I went to Africa in 1995 and spent a summer living with a family in Eshisiru, Kenya, while volunteering at a school. My childhood best friend, Christi, had spent a few months in the same program and wrote me a letter about the family she lived with and the chicken that kept laying eggs on her pillow. It all sounded so magical that I decided to follow in her footsteps.
Living in Eshisiru was so different from the life I had experienced up until that point. I am a city girl but I loved the simplicity of the life I lead there––no electricity or running water, no appliances, just the bare necessities. It taught me how little you really need to live happily.
I loved learning Swahili and went on to study it further in university after I returned to the US. I still sing a few of the songs in Swahili that I learned from my students.
I was taught to cook ugali and sukuma wiki––the staple foods of the western region of Kenya made with ground corn and collard greens. Toward the end of my stay, I made a meal for 10 people to eat and my host "mom" told me I was now ready to be married!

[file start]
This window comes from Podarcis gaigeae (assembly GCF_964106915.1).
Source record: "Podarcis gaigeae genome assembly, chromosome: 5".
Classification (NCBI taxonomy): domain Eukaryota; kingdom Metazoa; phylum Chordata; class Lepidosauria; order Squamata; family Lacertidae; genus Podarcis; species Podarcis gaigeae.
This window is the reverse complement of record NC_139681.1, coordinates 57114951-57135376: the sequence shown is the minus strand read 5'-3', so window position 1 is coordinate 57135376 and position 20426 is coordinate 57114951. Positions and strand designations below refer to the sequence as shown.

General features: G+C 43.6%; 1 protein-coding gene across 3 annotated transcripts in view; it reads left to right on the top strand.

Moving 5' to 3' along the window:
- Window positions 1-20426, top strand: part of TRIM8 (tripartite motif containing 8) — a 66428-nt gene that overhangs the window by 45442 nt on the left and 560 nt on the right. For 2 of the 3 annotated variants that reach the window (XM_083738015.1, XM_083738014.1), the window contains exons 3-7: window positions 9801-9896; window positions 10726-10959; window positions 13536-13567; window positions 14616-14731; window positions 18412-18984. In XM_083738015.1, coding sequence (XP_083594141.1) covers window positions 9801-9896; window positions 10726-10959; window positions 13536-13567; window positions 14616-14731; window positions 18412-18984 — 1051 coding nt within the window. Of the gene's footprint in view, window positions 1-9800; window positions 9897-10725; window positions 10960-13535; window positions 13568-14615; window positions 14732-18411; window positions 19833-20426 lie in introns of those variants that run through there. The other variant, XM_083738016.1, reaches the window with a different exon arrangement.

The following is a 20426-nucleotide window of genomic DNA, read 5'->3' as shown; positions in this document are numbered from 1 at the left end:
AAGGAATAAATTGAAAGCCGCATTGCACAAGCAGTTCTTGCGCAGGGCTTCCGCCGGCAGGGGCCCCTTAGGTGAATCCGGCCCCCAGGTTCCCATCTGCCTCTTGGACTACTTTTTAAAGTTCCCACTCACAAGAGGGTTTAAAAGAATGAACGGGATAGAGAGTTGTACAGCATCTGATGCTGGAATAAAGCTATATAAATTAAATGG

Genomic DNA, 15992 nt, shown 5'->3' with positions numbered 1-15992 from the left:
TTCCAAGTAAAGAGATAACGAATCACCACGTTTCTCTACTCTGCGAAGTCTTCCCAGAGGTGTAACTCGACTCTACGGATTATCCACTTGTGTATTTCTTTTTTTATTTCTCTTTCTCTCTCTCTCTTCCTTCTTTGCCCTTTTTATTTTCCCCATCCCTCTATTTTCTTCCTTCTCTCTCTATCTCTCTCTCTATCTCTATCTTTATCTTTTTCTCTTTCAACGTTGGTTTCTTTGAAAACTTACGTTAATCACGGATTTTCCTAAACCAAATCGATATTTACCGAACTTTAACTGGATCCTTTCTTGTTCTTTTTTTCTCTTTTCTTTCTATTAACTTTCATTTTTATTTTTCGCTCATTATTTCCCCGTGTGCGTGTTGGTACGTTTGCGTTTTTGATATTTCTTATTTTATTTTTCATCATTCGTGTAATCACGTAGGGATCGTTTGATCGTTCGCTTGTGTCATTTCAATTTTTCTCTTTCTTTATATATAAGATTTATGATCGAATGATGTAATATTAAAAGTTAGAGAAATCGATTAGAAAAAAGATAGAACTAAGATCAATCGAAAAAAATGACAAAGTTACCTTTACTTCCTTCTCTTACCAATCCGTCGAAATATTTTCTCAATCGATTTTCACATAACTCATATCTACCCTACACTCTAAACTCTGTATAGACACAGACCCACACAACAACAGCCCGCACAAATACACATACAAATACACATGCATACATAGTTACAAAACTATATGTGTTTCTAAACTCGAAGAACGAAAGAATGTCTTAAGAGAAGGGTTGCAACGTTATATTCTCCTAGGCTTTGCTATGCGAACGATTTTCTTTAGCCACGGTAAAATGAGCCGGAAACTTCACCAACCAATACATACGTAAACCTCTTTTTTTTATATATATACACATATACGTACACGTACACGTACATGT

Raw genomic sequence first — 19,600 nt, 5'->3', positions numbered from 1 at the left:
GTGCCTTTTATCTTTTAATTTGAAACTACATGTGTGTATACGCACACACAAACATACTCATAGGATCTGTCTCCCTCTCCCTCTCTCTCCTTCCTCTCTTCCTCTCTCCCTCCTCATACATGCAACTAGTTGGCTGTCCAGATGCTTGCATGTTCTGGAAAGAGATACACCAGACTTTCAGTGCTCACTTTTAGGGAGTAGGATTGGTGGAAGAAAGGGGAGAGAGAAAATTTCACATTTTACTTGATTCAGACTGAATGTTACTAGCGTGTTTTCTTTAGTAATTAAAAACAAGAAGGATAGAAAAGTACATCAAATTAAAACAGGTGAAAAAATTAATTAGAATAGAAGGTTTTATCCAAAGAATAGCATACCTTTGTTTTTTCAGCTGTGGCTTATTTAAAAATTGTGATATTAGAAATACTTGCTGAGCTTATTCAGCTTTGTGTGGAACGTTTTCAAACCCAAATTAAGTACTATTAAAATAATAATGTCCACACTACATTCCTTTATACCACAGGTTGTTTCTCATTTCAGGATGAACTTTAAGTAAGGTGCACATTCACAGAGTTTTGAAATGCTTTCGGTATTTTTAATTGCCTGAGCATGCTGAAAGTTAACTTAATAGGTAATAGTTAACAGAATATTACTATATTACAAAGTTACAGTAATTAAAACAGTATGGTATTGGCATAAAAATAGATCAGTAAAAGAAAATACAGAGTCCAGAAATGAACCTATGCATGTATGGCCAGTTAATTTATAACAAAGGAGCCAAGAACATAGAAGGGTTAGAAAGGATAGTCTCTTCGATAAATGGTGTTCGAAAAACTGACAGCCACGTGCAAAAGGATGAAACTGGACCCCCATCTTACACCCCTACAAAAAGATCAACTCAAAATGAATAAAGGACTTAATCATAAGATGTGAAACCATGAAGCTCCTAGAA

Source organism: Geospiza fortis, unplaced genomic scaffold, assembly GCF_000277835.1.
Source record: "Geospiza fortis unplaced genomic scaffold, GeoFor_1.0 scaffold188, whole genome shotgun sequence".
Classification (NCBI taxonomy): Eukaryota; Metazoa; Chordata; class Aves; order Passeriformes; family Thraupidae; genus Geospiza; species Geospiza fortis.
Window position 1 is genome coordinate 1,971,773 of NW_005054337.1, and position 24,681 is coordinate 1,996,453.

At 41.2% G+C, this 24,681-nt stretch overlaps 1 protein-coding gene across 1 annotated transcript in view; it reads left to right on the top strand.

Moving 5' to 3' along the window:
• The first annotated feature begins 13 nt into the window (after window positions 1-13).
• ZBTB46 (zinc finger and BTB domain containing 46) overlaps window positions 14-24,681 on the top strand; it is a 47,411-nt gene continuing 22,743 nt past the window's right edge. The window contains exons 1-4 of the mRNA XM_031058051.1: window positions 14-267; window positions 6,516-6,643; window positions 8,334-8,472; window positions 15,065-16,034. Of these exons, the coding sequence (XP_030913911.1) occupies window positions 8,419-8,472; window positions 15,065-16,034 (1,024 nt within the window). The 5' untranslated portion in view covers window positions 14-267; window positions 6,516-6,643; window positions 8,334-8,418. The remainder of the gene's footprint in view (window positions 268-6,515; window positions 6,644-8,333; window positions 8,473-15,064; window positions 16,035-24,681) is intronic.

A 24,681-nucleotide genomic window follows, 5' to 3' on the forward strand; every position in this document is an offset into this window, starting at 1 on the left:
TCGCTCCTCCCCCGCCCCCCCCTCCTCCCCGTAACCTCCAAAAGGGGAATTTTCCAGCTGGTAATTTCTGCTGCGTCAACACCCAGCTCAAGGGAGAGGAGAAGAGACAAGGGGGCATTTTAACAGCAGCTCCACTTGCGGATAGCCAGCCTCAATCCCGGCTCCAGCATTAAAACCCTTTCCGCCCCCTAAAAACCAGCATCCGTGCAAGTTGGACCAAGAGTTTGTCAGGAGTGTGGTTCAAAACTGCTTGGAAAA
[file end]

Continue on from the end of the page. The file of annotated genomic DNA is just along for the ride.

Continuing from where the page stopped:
While I source beads for my jewelry from small vendors all across the continent of Africa, my time there was spent in the east. I would like to visit the west coast when we can travel again to experience the differences of each culture. I use many Ghanaian beads in my designs and love their brightly colored textiles and gorgeous fabrics. I also would love to visit a Francophone country to use the French I learned in my international high school.
I have a small wooden chair, only a foot high and decorated with hammered nails, that I bought in Kakamega, Kenya and still use today. Visiting markets and bazaars off the beaten path is one of my favorite things about traveling. It inspired me to create the Found section of our site and store, full of treasures sourced from places I love, like the beautiful African textile face masks and coin purses made for us by a woman in Nairobi.
So much of the jewelry I create has Africa woven into the design, including Ghanaian lost wax beads, Ethiopian brass and white metal and Malian glass. The AFRICAN DANCER necklace is regal, strong, and beautiful–––like the lovely mama I had in Eshisiru.